Living with incontinence

Here are our tips on how to cope with the daily challenges of living with incontinence, including advice on travelling, sex, skincare, hygiene and emotional wellbeing.

Enjoy good sex despite incontinence

Worries about embarrassing leaks during sex can mean you avoid intimate contact, which puts strain on relationships and damages your self-esteem and self-confidence. There’s no reason why anyone with bladder or bowel weakness can't enjoy intimate relationships.

If you empty your bladder and bowel and don’t drink too much before having sex, any leak probably won't be serious. Sex involves all sorts of bodily fluids, so a small leak won't cause a problem, and probably won’t even be noticed.

It can give you peace of mind to protect the bed. Bed pads, which absorb moisture and have a stay-dry cover, may be the most comfortable way.

Prepare for local trips

People with incontinence can worry so much about needing the toilet, even on quick trips to the local shops, that they become virtually housebound.

You can get a key from the disability network RADAR that allows you to use disabled toilets around the country under the National Key Scheme

How to look after your skin if you have incontinence

Constant dampness can make your skin irritated, but you can avoid this by following a simple routine.

Wash using a cotton cloth or disposable wipes (flannels and sponges can be too harsh). Use products that cleanse without drying. These are available as non-aerosol sprays, foams and disposable wipes. Don't use soap and baby wipes, as they make the skin dry. Baby wipes often contain alcohol, which can irritate.

After cleansing, always moisturise and use a barrier cream. This forms a protective layer to block out unwanted moisture.

Incontinence products to take on holiday

Incontinence shouldn’t stop you going on holiday or staying with friends. The key is to plan ahead.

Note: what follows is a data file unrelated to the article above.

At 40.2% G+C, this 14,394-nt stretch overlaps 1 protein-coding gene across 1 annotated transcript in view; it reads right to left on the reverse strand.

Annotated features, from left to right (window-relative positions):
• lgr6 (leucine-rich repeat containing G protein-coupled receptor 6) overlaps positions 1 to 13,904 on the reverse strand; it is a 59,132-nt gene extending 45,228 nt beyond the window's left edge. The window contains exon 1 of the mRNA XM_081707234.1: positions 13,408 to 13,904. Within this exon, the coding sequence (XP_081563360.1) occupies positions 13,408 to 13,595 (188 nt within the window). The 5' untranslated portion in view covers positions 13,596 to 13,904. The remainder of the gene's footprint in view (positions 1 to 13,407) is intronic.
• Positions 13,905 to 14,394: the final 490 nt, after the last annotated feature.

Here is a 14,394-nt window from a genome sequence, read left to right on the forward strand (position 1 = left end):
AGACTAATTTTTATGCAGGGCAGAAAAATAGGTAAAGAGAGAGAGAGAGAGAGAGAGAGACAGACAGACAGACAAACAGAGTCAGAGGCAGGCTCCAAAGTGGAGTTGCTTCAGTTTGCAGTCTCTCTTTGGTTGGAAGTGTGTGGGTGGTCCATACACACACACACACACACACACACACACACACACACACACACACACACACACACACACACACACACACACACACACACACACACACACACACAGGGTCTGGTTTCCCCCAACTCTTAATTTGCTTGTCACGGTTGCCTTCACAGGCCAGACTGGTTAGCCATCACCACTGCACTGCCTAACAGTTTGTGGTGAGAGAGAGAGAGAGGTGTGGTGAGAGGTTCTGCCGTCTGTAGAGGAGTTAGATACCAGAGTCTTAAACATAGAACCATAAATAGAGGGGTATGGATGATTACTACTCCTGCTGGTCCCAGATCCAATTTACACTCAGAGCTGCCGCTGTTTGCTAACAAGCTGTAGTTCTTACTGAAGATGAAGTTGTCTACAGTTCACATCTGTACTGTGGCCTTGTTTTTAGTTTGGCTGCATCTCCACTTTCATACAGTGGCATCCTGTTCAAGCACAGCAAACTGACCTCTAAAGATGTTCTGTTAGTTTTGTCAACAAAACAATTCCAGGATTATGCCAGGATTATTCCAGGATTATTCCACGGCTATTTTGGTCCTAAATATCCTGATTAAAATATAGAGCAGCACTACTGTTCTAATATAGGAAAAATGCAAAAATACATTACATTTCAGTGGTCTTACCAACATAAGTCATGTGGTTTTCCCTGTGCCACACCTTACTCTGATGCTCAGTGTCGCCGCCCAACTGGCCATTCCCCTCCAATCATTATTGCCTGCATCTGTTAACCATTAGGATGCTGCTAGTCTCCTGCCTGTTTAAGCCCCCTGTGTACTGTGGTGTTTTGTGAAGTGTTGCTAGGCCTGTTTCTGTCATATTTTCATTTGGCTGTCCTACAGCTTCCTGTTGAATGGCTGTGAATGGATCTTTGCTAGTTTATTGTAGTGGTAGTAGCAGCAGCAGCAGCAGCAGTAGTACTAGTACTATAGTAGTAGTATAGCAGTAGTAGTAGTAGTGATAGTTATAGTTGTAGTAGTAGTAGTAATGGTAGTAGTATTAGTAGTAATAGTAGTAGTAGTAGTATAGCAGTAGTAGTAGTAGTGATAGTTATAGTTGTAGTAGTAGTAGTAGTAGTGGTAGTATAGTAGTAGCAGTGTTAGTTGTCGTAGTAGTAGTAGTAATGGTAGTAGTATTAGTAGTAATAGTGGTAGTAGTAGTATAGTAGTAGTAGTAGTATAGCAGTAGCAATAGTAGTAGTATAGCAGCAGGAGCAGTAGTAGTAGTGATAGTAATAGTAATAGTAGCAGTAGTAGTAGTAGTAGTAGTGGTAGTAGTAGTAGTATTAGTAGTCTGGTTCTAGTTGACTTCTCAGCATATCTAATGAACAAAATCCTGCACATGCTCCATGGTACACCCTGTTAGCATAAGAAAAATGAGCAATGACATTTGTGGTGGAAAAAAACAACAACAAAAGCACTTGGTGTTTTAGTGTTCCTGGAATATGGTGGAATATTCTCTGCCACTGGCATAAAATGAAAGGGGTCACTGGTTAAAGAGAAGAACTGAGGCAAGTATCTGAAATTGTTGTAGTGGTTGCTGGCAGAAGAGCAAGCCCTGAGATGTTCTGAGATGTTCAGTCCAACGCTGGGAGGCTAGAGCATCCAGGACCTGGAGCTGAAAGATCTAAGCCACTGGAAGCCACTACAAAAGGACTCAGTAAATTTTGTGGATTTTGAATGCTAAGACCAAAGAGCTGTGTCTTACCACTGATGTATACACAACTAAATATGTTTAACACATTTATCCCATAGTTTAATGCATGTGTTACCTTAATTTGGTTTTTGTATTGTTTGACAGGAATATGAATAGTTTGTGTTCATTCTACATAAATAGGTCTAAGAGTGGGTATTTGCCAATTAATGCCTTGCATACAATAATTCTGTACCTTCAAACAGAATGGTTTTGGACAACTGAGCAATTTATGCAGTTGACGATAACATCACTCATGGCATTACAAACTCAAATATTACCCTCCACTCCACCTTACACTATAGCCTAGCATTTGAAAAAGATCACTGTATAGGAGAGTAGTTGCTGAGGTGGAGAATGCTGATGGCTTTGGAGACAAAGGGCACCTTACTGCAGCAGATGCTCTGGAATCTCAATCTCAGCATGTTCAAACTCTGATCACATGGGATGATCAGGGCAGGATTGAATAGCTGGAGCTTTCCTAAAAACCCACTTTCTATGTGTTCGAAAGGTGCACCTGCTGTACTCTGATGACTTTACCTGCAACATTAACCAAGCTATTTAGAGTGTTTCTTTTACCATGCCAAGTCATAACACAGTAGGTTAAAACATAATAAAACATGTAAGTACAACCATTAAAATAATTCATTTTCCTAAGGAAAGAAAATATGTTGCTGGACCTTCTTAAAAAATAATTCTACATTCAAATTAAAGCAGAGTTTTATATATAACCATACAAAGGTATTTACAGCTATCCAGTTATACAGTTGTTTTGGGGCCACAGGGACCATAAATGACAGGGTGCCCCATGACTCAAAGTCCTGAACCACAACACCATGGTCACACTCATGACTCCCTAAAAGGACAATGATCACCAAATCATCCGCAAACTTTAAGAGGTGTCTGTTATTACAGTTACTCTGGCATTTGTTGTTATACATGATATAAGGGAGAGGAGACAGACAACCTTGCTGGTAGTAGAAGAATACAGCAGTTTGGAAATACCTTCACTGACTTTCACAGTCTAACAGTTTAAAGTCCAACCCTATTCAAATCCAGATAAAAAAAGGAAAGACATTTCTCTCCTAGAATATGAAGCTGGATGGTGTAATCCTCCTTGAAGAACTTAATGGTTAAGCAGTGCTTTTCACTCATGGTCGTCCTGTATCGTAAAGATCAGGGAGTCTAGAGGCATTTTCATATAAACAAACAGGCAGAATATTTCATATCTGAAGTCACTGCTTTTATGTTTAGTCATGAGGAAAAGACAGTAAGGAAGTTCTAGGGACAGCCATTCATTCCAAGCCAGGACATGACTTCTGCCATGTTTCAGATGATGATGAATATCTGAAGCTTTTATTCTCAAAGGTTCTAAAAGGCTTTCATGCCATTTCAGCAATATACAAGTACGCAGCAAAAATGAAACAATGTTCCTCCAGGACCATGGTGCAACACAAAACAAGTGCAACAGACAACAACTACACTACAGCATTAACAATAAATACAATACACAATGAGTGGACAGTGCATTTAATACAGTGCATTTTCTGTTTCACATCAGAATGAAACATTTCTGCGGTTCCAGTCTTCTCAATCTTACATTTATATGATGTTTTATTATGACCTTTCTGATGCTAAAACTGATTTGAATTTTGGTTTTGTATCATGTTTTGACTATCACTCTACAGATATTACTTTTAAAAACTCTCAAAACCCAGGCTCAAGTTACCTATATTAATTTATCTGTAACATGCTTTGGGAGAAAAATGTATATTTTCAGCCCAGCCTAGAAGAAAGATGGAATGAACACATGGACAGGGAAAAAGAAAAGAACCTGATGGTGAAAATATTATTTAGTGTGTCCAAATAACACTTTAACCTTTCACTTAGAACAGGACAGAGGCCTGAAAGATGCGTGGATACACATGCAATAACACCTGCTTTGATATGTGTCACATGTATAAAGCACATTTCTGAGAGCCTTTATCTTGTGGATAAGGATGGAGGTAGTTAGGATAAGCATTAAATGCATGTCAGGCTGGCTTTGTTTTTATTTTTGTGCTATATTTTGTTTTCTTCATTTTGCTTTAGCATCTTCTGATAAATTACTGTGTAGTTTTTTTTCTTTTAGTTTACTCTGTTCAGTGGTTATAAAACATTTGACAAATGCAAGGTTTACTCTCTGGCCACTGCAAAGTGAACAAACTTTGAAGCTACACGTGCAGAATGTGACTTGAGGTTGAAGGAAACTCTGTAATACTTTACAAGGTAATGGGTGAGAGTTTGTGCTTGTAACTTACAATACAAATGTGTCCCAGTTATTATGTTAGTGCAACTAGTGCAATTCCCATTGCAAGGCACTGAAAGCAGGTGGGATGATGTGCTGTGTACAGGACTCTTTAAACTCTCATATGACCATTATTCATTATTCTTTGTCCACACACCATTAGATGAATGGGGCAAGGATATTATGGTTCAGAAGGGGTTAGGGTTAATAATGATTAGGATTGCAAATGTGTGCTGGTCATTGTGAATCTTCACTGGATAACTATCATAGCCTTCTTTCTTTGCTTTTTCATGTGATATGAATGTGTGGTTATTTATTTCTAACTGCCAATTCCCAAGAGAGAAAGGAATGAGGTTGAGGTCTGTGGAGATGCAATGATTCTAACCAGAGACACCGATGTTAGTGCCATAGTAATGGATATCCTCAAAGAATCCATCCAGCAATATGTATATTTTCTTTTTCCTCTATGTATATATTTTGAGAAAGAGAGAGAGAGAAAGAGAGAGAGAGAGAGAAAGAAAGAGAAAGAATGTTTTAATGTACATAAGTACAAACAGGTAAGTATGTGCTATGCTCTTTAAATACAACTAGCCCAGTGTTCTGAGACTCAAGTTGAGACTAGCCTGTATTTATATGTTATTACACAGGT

Take enough of all the products you use with you. If you intend to do your own laundry, find out where you can wash and dry items in private, if necessary.

A portable washing line and pegs can be useful. Take a small bag containing your clean-up kit with you. This could contain a change of clothes, pads, handwash, wet wipes and plastic bags.

If you’re flying, pre-book an aisle seat near the toilet and wear loose-fitting clothes, as they’re more comfortable and make changing easier.

While you're away, use a disabled toilet as there will be a washbasin and more room to change your clothes.

Finally, pack a deodorising spray, which will remove odours, rather than just masking them.

Tips for incontinence at work

It can be a struggle to manage bladder and bowel problems at work.

A study by the charity Bladder and Bowel UK (formerly PromoCon), which provides information and advice about incontinence products and services, found that coping with incontinence symptoms at work is a big source of anxiety for people with bladder and bowel problems, especially men.

Some people who told their colleagues or employer about their continence problems reported a negative response, while others found their boss supportive and understanding.

This leaflet from Bladder and Bowel UK (PDF, 2.1Mb) gives advice on how to decide whether to tell your manager about your continence difficulties and suggests incontinence products that can help at work.

Bladder and Bowel UK also has information for employers (PDF, 459kb) about how they can support employees with incontinence.

Fight depression with talking therapy

Incontinence can affect you mentally as well as physically. The negative effect on your self-esteem, dignity and independence can lead to isolation, distress and depression. According to continence nurses, up to 70% of people with incontinence are affected by depressive illnesses.

It helps to talk to people you trust, so tell your friends and family how you're feeling.

Now, read 10 ways to stop the leaks.

Page last reviewed: 13/01/2015

Next review due: 28/02/2017


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